Critics Say College Graduation Rates Don’t Tell the Whole Story
Pushing public colleges and universities to increase graduation rates has become a key objective for President Obama and California Gov. Jerry Brown, among others, as they seek to hold higher education institutions more accountable.
Encouraging students to get their degrees in four years rather than five or six — and, for community college students, in two years rather than three or four — will not only reduce tuition bills but free space for more students to enroll, many of these advocates say.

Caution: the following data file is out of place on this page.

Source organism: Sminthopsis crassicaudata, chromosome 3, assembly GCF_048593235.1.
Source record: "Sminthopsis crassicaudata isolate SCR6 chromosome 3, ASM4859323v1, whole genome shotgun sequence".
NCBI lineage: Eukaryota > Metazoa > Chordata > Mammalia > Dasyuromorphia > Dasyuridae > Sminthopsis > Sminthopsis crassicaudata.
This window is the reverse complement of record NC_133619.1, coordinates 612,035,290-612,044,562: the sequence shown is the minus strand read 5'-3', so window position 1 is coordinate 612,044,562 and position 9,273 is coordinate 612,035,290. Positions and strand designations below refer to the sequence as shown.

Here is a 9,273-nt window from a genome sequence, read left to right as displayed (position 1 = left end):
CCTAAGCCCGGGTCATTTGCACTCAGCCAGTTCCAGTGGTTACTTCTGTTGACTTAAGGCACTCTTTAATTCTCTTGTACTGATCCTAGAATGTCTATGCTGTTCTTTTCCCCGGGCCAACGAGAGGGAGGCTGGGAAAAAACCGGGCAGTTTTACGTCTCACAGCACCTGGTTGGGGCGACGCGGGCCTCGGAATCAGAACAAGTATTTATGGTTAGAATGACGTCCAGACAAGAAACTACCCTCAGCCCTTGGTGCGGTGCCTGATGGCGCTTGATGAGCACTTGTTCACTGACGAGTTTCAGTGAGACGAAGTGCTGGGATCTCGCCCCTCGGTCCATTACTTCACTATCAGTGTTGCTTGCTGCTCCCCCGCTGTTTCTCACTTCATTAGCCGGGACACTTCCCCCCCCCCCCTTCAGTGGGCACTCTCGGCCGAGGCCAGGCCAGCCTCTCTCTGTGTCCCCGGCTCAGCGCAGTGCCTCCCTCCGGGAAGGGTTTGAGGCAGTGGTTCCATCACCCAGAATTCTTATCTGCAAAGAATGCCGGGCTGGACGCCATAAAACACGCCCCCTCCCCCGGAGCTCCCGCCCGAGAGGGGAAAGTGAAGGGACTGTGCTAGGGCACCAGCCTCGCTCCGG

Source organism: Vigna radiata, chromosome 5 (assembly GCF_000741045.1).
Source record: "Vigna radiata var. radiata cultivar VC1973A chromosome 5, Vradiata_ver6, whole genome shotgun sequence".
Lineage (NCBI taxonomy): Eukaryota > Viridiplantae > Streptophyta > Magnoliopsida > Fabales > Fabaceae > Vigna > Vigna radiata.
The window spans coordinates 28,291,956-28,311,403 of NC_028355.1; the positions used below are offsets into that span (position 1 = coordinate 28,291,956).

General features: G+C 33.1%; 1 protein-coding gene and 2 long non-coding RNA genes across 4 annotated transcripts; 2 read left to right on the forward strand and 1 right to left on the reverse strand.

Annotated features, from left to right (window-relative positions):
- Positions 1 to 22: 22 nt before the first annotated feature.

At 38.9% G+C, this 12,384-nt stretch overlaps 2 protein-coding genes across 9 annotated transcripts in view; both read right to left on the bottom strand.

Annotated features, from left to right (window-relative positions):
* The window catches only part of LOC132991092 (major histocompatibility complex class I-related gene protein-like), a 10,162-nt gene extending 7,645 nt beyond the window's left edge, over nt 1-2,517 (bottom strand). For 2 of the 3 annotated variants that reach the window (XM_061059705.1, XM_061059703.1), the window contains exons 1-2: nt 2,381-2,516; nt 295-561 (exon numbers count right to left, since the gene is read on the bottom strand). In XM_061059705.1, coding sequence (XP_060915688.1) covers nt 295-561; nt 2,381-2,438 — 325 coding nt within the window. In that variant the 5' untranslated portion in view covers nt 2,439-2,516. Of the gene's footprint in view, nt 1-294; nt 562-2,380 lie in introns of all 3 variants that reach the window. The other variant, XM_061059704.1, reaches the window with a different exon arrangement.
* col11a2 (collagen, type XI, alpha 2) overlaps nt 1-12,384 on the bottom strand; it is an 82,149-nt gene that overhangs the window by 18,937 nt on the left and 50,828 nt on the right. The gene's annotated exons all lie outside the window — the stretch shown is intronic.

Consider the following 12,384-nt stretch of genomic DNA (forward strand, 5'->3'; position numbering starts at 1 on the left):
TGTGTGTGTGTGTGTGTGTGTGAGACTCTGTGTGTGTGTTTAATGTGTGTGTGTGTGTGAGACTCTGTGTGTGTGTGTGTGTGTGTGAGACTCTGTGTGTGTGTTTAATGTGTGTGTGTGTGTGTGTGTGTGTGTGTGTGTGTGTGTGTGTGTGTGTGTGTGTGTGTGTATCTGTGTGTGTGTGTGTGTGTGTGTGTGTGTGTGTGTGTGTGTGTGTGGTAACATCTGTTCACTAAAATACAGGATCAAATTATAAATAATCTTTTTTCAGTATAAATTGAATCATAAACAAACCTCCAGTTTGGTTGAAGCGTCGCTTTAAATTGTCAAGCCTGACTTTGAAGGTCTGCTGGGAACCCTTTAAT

But a growing chorus of opposition argues that graduation rates by themselves may not accurately measure campus performance and that using the rates to determine allocation of federal and state funds would be especially troublesome.